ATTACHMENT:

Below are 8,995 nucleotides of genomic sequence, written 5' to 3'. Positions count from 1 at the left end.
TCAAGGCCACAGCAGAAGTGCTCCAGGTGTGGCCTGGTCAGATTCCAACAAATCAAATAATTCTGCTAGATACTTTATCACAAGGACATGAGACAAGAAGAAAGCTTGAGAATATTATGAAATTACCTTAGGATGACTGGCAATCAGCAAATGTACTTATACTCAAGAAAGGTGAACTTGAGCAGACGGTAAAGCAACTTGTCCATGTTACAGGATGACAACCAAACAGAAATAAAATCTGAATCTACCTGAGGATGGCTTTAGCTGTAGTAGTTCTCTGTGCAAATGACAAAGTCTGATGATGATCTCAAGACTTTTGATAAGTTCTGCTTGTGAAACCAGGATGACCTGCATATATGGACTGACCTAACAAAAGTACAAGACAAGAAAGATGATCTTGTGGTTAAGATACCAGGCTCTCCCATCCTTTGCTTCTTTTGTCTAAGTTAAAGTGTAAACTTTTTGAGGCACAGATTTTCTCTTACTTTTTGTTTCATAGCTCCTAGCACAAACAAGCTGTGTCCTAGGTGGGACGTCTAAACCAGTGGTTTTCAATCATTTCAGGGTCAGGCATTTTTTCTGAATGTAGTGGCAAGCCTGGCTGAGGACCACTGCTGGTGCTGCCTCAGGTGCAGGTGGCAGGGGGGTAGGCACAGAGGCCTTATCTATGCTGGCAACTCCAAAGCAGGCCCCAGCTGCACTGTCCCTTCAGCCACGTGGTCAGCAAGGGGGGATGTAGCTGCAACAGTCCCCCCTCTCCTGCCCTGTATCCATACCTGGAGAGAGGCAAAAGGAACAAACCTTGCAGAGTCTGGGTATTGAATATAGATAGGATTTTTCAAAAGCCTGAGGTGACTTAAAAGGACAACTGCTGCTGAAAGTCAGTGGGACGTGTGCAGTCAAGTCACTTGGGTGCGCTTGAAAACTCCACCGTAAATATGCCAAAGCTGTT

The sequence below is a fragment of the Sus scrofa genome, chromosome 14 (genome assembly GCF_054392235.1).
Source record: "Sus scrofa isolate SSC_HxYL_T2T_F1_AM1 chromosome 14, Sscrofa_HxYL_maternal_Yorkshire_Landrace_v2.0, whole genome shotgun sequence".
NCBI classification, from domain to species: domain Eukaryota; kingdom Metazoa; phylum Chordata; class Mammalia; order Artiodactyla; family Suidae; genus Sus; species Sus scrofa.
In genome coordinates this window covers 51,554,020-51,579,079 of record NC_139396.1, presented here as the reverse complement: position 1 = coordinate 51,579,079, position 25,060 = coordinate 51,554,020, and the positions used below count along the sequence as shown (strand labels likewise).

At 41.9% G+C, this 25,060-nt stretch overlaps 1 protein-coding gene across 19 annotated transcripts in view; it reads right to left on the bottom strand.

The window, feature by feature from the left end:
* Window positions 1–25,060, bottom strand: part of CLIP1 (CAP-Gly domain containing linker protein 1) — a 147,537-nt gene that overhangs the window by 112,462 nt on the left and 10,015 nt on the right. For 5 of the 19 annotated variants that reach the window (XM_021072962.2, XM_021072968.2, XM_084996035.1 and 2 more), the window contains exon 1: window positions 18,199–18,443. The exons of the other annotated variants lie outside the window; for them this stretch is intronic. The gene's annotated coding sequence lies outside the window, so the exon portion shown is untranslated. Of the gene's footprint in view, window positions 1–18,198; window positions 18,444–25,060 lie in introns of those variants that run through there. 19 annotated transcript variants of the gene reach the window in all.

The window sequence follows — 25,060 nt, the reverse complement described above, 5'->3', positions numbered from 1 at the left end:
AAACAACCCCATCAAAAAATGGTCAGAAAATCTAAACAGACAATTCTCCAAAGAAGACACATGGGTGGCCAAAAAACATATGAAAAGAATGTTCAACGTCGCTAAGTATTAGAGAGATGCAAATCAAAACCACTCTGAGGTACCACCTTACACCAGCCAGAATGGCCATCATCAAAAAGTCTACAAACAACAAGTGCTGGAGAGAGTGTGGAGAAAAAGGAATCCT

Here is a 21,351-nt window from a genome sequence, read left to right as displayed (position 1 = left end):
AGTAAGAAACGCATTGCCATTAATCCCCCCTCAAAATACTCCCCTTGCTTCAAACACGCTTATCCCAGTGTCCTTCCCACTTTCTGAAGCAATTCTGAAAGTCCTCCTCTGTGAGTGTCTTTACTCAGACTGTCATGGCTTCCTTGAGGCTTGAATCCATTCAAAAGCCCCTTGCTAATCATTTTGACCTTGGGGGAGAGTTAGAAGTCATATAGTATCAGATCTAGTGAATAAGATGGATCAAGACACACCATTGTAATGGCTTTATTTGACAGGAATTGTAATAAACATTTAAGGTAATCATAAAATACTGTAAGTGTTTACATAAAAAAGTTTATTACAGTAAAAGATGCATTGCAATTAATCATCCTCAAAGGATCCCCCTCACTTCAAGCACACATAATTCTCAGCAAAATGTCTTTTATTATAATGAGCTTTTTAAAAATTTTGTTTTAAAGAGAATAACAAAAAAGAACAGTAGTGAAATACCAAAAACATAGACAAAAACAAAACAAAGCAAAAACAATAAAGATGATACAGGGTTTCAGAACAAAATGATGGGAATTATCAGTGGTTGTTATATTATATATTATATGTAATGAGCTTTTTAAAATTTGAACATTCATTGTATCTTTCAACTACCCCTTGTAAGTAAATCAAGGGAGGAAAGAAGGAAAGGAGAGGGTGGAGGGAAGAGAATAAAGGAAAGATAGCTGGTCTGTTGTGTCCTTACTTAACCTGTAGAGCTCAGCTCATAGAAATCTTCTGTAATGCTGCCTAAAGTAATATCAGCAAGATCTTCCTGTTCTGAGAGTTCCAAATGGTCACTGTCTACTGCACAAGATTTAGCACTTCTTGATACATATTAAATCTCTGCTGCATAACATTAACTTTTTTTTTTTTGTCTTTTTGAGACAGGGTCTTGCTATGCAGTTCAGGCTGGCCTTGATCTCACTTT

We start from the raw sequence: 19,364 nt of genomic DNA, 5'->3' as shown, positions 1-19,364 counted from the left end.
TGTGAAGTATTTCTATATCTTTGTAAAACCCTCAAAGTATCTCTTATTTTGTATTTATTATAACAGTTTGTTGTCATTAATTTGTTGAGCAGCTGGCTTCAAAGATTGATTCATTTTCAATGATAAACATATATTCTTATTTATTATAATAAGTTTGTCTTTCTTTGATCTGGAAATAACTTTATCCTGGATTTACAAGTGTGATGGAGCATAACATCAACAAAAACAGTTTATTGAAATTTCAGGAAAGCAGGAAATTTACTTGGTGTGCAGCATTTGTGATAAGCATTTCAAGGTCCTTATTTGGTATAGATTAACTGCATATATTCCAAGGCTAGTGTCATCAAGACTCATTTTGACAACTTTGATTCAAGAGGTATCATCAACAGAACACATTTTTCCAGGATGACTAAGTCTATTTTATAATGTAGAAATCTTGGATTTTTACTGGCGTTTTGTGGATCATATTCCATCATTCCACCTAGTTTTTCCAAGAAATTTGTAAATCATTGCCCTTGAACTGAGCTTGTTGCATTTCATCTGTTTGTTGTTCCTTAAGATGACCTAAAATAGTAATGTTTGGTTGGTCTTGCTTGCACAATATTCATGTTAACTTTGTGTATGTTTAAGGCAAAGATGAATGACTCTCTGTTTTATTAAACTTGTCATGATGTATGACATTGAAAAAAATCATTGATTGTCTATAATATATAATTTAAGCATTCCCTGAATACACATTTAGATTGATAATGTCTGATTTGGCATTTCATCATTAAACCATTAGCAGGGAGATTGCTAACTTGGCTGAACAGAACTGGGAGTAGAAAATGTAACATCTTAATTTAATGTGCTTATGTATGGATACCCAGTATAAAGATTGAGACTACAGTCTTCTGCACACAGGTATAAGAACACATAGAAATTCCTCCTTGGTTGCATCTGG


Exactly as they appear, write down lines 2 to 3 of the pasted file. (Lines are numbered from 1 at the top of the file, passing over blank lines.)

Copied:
TCAAGGCCACAGCAGAAGTGCTCCAGGTGTGGCCTGGTCAGATTCCAACAAATCAAATAATTCTGCTAGATACTTTATCACAAGGACATGAGACAAGAAGAAAGCTTGAGAATATTATGAAATTACCTTAGGATGACTGGCAATCAGCAAATGTACTTATACTCAAGAAAGGTGAACTTGAGCAGACGGTAAAGCAACTTGTCCATGTTACAGGATGACAACCAAACAGAAATAAAATCTGAATCTACCTGAGGATGGCTTTAGCTGTAGTAGTTCTCTGTGCAAATGACAAAGTCTGATGATGATCTCAAGACTTTTGATAAGTTCTGCTTGTGAAACCAGGATGACCTGCATATATGGACTGACCTAACAAAAGTACAAGACAAGAAAGATGATCTTGTGGTTAAGATACCAGGCTCTCCCATCCTTTGCTTCTTTTGTCTAAGTTAAAGTGTAAACTTTTTGAGGCACAGATTTTCTCTTACTTTTTGTTTCATAGCTCCTAGCACAAACAAGCTGTGTCCTAGGTGGGACGTCTAAACCAGTGGTTTTCAATCATTTCAGGGTCAGGCATTTTTTCTGAATGTAGTGGCAAGCCTGGCTGAGGACCACTGCTGGTGCTGCCTCAGGTGCAGGTGGCAGGGGGGTAGGCACAGAGGCCTTATCTATGCTGGCAACTCCAAAGCAGGCCCCAGCTGCACTGTCCCTTCAGCCACGTGGTCAGCAAGGGGGGATGTAGCTGCAACAGTCCCCCCTCTCCTGCCCTGTATCCATACCTGGAGAGAGGCAAAAGGAACAAACCTTGCAGAGTCTGGGTATTGAATATAGATAGGATTTTTCAAAAGCCTGAGGTGACTTAAAAGGACAACTGCTGCTGAAAGTCAGTGGGACGTGTGCAGTCAAGTCACTTGGGTGCGCTTGAAAACTCCACCGTAAATATGCCAAAGCTGTT

The sequence below is a fragment of the Sus scrofa genome, chromosome 14 (genome assembly GCF_054392235.1).